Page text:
- During business planning, ensure realistic income and cost projections to highlight cyclical cash flow.
- Members repeatedly highlighted the need for proper budgeting and managing spending according to the budget.
- Adapt your business strategy pro-actively to ensure sufficient cash-flow. While a budget is a good tool for control, things change. Be sure that you adapt your business strategy and forecasts according to changing circumstances.
- The need to plan and actively save for lean times needs to be reflected in budgets and implemented accordingly.
- Proper control of spending is needed to be able to ensure surpluses in good times gets saved for the lean part of the seasonal cycle. A high emphasis was put on good cost control and managing the urge to spend money on things not needed.
- During planning, identify new ways/products/approaches that you can offer value to clients.
- Manage your cash-flow against budget actively and make sure you understand the cycles and timing of cash in and cash out. Anticipating cash flow is very important.
- Negotiate special terms of payment with suppliers for this period to pay either in smaller installments, extended payment days or carry over completely to the new year.
- Properly managing debtors is immensely important. Some tips included ensuring debtors are paying according to credit terms (collecting receivables) and offering a discount for early settlement.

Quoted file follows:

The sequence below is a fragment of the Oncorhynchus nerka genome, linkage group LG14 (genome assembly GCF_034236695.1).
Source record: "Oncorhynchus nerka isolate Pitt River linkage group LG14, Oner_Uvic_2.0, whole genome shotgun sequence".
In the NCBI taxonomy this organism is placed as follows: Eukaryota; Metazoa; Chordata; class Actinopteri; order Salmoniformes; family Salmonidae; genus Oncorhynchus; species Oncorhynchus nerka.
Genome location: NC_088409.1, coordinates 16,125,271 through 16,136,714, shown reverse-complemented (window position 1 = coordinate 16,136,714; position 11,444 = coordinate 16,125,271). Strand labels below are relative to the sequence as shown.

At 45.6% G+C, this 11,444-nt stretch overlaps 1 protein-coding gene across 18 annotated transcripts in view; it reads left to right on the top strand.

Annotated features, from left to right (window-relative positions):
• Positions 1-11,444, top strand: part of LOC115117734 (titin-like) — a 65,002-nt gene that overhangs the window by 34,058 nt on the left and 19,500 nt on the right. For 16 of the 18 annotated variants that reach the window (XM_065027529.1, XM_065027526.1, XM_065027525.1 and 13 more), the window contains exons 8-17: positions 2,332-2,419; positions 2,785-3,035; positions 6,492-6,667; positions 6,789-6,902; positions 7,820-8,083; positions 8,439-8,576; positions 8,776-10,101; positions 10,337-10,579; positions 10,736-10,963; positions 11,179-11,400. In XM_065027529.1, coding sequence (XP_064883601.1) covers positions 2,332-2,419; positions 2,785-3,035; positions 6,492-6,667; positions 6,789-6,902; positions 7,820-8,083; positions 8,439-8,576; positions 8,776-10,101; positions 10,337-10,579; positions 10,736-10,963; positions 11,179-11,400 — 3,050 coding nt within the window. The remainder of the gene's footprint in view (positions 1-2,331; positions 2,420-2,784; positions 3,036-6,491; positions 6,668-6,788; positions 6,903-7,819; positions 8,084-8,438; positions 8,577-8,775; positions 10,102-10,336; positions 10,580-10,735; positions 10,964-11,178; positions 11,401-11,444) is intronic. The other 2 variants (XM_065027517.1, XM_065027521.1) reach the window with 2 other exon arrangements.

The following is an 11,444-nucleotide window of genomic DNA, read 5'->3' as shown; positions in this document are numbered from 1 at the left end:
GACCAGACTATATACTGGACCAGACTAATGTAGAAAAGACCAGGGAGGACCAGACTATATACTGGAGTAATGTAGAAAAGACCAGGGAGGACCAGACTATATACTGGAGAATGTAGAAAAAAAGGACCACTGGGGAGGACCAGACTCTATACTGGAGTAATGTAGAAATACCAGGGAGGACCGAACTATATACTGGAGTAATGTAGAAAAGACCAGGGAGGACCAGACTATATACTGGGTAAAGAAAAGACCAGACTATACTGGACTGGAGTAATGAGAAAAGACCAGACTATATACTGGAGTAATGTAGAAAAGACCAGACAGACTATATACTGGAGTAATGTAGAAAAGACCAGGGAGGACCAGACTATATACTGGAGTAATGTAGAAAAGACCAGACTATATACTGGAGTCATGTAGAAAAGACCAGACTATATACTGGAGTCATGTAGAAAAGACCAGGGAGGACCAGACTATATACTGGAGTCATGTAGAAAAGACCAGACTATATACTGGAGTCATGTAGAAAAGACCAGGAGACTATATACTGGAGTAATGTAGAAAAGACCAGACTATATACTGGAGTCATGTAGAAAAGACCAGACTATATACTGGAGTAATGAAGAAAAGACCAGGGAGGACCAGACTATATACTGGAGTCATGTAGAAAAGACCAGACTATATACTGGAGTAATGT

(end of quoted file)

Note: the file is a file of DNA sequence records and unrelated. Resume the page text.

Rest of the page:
- Invoices MUST be sent immediately after the services is delivered. Ensure accurate invoicing to eliminate payment delays
- Use debit cards (not credit) or EFT to ensure control and easy tracking of spending.
- Build a cash reserve by saving monthly into a call account to cover at least 2-3 months overheads, bonuses and taxes due.
- Good Supply Chain Management includes building healthy relationships with suppliers that may be willing to carry draw-down stock and extend your terms in lean months.
- Be on the lookout for bulk discounts on your fast-moving items. Build stock of fast sellers prior to the slow period while high production volumes render a lower unit cost but beware of not overstocking and tying up cash in stock that you cannot move.